Cristóbal Balenciaga Mantle Coat, Paris, 1950; as featured in Vogue, September 1, 1950. There is something about this photograph that I absolutely adore. The drape and weight of the fabric looks irresistible... a piece I would love to own on a brisk autumn day in Chicago. The manner in which Ms. Fonssagrives-Penn poses, with her body turned slightly away from the camera, and her neck and head craned elegantly toward the center, not only compliments the design interest of the garment, but adds an air of sophistication and poise that contrasts the unstructured simplicity of the design. Rather infrequent I find nowadays a photograph where the model's presence is a complimenting accessory to a garment, which serves as the focal point. Kin to Balenciaga's preference for simplicity in design technique, Penn's photograph here shows that, without a doubt, less is more.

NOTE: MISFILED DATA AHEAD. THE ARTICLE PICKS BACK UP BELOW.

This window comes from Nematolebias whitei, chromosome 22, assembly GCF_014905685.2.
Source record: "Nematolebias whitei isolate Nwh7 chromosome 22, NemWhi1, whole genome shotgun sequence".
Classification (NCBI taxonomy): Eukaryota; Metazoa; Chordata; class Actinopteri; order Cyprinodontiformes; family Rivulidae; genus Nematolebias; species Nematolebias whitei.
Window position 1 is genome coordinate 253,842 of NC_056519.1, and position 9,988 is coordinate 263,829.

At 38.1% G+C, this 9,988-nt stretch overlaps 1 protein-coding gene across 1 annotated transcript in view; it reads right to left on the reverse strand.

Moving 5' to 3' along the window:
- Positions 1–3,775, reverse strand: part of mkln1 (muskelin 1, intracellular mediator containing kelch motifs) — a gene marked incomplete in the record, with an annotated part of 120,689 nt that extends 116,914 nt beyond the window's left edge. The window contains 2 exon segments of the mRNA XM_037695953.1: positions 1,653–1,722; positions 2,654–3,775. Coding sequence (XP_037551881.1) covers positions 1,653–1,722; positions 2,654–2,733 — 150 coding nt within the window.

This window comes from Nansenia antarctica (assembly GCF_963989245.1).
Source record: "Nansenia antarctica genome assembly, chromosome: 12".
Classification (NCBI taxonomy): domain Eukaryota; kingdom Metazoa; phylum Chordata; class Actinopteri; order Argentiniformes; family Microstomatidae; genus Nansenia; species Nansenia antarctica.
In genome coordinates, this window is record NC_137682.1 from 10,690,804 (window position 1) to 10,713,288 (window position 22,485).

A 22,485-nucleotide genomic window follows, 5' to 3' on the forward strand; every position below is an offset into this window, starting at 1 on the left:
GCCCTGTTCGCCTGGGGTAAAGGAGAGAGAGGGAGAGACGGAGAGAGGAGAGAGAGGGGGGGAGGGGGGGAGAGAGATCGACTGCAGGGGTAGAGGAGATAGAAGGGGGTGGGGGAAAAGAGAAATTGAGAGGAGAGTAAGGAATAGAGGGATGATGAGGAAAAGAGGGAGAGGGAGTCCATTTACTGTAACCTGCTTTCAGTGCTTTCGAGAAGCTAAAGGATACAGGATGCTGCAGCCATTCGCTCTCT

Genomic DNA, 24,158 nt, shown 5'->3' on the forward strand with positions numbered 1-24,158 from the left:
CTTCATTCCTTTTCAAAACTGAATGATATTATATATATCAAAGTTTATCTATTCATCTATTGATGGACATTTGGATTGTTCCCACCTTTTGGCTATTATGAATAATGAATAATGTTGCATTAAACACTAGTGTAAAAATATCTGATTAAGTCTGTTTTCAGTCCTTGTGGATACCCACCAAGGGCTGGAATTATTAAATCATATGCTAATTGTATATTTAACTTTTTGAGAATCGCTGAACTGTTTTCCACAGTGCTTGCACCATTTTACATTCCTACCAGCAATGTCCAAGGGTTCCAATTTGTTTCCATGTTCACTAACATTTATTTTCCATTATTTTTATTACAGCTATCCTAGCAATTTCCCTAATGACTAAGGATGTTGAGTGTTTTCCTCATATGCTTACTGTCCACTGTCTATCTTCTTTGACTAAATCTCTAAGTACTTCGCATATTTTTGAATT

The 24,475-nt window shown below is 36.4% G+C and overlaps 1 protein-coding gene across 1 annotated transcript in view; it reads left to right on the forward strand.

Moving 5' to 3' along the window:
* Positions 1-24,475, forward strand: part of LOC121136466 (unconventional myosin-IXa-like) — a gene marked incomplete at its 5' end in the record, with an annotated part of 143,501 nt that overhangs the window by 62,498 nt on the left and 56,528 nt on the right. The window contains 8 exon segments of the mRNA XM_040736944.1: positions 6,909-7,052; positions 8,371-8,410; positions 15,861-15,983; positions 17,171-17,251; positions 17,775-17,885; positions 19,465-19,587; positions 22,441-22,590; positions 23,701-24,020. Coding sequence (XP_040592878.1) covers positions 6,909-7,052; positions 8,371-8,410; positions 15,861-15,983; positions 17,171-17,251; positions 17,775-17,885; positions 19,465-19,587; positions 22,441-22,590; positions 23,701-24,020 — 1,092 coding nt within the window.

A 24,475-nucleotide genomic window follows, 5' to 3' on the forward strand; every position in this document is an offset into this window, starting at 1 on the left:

Another photograph from possibly the same issue of Vogue in 1950 (I know this much for sure), also Lisa Fonssagrives-Penn photographed by Irving Penn, this time in Christian Dior. I am inappropriately obsessed with the magnitude of this collar. The position of her feet in a transitioning pose and her smile peaking from behind the collar capture perfectly her charisma.